The Pharisees

July 1, 2012

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(Article from ‘Archaeological Study Bible’)

The Pharisees were an influential political and religious sect during the Second Temple period. During this time of increasing foreign influence, they promoted the faithful observance of Jewish law at both a national and an individual level. The exact meaning of the term Pharisee remains uncertain. The noun derives from the Hebrew verb meaning “to separate” or “to distinguish.” The title appears to have been applied originally in a negative sense when the Pharisees were expelled from membership in the Sanhedrin under John Hyrcanus (135—104 B.C.), though it was later understood in a positive sense either as “those who separated themselves” from all sources of ritual uncleanness (see Mk 7:1-23; Gal 2:12-13) or “those who interpreted the law precisely” (see Ac 22:3; 26:5).

The Pharisees believed that God was the sovereign Creator, who expressed His will to humanity through Scripture. Moreover, He granted humanity the gifts of responsible moral choice and reason in order to apply the Scriptures to this life in preparation for the resurrection, judgment, and the life to come (Ac 23:6-8). Members of this sect carefully observed the Mosaic Law, systematically interpreting and adapting it to the conditions of their own time in order to maintain a sense of purity among the populace (Mt 23:2-3). This system of interpretation and way of life were transmitted by generations of teachers and became know variously as the oral law, the tradition of the elders (Mk 7:3-5; Gal 1:14), the works of the law (Ro 3:20-28; Gal 2:16-3:10) or simply the Halakhah (from a Hebrew word meaning “walk”; Halakhah is traditional Jewish teaching that governs behavior and religious practice).

The Pharisees saw themselves as the heirs of a vast body of interpretative tradition that enabled them to function as reliable guides for the Jewish people during a tumultuous era (Ro 2:17-20). Although some Pharisees came to believe in Jesus as the Christ (Ac 15:5; Php 3:4-11), the majority justified their opposition to Him on the grounds that Jesus ostensibly taught on His own authority (Mt 7:29; Jn 3:1-3; 8:13), as well as on the basis of His interpretations of various issues that were of vital concern to them.

Jesus criticized the Pharisees on the grounds that, for all their commendable observance of rules and traditions, they were fundamentally unrepentant, neither knowing God nor loving people (Mt 23).


Baptism in the Ancient World

June 27, 2012

20120626-233218.jpg(photo from generationword.com)

Article from ‘Archaeological Study Bible’

Ritual immersion in water, or baptism, represented a powerful and frequently used religious symbol in ancient Judaism. This sacramental ceremony was enacted to symbolize purification and the removal of sin or was sometimes used as an initiation rite to consecrate a change of status or a conversion.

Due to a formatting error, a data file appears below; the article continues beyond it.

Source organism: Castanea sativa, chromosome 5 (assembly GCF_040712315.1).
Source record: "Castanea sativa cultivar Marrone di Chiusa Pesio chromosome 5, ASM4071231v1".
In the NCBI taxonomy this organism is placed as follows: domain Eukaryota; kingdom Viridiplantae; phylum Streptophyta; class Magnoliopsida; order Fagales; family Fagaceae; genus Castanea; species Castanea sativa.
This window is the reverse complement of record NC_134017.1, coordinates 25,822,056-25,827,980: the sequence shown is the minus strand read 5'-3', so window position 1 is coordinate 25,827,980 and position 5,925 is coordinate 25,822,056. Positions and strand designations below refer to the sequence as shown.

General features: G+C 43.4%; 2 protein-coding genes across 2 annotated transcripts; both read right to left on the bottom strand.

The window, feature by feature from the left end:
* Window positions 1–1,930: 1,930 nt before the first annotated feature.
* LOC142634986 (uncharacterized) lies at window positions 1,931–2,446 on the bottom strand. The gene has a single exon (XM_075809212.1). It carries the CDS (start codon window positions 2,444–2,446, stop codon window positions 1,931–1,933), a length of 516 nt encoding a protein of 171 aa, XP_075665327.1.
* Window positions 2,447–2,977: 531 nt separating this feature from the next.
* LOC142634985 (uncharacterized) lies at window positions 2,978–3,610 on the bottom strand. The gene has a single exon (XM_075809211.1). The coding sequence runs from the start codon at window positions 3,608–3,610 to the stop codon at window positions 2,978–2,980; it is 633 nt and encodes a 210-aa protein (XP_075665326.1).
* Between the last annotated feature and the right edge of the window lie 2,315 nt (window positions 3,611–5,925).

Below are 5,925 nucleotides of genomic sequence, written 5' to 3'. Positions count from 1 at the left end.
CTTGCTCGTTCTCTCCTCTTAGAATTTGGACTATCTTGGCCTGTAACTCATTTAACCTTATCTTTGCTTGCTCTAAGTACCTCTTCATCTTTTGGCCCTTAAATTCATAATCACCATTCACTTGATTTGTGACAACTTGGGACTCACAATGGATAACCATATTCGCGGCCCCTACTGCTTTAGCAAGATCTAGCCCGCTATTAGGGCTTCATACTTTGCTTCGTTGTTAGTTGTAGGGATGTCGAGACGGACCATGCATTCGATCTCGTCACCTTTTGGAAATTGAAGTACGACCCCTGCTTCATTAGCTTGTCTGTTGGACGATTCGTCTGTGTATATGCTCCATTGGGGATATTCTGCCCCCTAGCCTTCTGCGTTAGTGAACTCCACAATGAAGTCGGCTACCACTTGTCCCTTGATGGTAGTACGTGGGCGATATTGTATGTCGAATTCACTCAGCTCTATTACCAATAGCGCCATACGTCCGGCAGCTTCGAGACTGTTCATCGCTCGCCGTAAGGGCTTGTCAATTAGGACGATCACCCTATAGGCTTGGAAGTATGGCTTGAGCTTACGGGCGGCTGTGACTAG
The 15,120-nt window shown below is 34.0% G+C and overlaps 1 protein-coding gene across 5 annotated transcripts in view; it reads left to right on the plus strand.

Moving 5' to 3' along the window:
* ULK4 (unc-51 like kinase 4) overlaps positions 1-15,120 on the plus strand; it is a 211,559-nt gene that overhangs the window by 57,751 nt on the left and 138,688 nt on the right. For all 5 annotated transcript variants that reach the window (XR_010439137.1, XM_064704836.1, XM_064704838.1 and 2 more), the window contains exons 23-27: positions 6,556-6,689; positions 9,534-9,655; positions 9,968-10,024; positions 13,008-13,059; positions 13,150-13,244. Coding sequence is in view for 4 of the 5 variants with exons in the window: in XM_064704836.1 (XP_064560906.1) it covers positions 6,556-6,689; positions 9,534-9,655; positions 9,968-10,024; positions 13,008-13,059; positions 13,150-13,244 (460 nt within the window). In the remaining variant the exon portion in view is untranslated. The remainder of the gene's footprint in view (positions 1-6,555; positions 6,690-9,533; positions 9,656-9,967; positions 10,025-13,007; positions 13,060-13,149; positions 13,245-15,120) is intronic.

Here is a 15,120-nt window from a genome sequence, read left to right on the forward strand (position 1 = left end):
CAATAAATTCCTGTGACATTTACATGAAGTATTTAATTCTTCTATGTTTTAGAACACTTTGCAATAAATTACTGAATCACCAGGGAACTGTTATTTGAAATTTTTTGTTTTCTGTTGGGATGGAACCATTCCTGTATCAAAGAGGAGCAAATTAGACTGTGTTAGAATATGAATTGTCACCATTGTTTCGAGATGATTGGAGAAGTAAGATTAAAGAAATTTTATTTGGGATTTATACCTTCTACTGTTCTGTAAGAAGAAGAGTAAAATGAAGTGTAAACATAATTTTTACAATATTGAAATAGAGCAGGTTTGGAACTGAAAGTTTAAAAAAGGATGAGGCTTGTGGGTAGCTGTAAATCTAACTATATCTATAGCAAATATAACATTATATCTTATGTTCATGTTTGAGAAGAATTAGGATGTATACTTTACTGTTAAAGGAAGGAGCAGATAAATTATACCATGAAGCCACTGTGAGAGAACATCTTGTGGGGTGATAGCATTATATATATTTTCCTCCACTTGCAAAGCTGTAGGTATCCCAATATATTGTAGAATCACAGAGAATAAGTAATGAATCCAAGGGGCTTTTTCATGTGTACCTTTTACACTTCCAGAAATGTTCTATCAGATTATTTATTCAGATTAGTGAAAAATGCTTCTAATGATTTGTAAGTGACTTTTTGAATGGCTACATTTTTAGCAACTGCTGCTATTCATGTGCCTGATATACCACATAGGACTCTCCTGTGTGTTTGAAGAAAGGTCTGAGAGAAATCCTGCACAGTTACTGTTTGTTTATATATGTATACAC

Baptism
• In the Old Testament, rites of immersion were associated with maintaining ritual purity, especially for priests (Lev 15; 16:4,24).
• During the New Testament period, water itself and immersion in water functioned as the primary means by which ritual impurity was removed within Pharisaic Judaism (Mt 15:2; Jn 2:6).
• Baptism was practiced by the Essene community at Qumran as a symbolic act by which one was “made holy by the waters of repentance.”
• During the first century A.D. certain groups within Judaism began to practice proselyte baptism, a rite that required converts, in addition to circumcision, to undergo immersion in a ritual bath prior to their full reception into the community.
• Purification through immersion in ritual baths was required for all Jews in order to preserve that state of purity without which they could neither enter the temple nor participate in its services during major festivals (Nu 9:10; Jn 11:55; Ac 21:24-27).
• A number of Jewish ritual baths, or miqvaot (singular miqveh), have been excavated in Jerusalem, Jericho and elsewhere. By rabbinical law these had to hold at least 60 gallons of water and be deep enough to completely immerse the body.

Within emerging Christianity the rite of baptism acquired fundamental importance. Baptism in water defined the central symbolic act required by John in the course of his preparatory preaching in the wilderness (Mt 3; Mk 1:4). It is precisely this act for which he was divinely commissioned and later received the epithet “the Baptist (Mt 3:1). John summoned his hearers to be baptised in light of the imminent advent of God’s judgment upon the earth (Mt 3:5-6; Lk 3:17). His baptism thus evoked prophetic images of cleansing with water for forgiveness, purification and the repentance that would characterize the Messianic age (Jer 31; Eze 36:25; Zec 13:1).

The gospels present the baptism of John as a necessary precursor to the public ministry of Jesus, who would baptize “with the Holy Spirit and with fire” (Mt 3:11; see Mk 1:8; Jn 1:31). The risen Jesus sanctioned this sacramental act as an important aspect of conversion, requiring baptism “in the name of the Father and of the Son and of the Holy Spirit” (Mt 28:19). Other New Testament texts record slight variations in the wording of the baptismal formula, such as “in the name of Jesus Christ” (Ac 2:38; 10:48), “into the name of the Lord Jesus” (Ac 8:16; 19:5) or simply “into Christ” (Gal 3:27). The place of baptism within early Christianity occasioned sustained reflection by various New Testament authors upon the meaning of this symbolic act. Within the New Testament canon baptism is viewed as the symbolic identification of the belliever with the death and resurrection of Jesus (Ro 6; Col 2:12), through which the believer becomes “clothed…with Christ (Gal 3:27), as well as a clear expression of repentance before God (1 Pe 3:21).